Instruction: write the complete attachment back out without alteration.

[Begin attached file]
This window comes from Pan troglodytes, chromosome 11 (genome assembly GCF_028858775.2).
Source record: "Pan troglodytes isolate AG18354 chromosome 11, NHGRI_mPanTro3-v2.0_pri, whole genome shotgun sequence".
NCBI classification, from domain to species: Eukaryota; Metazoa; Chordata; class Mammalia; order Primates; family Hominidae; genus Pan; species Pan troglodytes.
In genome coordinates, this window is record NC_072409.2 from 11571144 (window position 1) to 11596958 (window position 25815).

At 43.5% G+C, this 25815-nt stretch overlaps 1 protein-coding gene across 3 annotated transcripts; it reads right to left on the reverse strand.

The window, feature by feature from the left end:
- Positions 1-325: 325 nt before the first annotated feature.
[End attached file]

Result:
This window comes from Pan troglodytes, chromosome 11 (genome assembly GCF_028858775.2).
Source record: "Pan troglodytes isolate AG18354 chromosome 11, NHGRI_mPanTro3-v2.0_pri, whole genome shotgun sequence".
NCBI classification, from domain to species: Eukaryota; Metazoa; Chordata; class Mammalia; order Primates; family Hominidae; genus Pan; species Pan troglodytes.
In genome coordinates, this window is record NC_072409.2 from 11571144 (window position 1) to 11596958 (window position 25815).

At 43.5% G+C, this 25815-nt stretch overlaps 1 protein-coding gene across 3 annotated transcripts; it reads right to left on the reverse strand.

The window, feature by feature from the left end:
- Positions 1-325: 325 nt before the first annotated feature.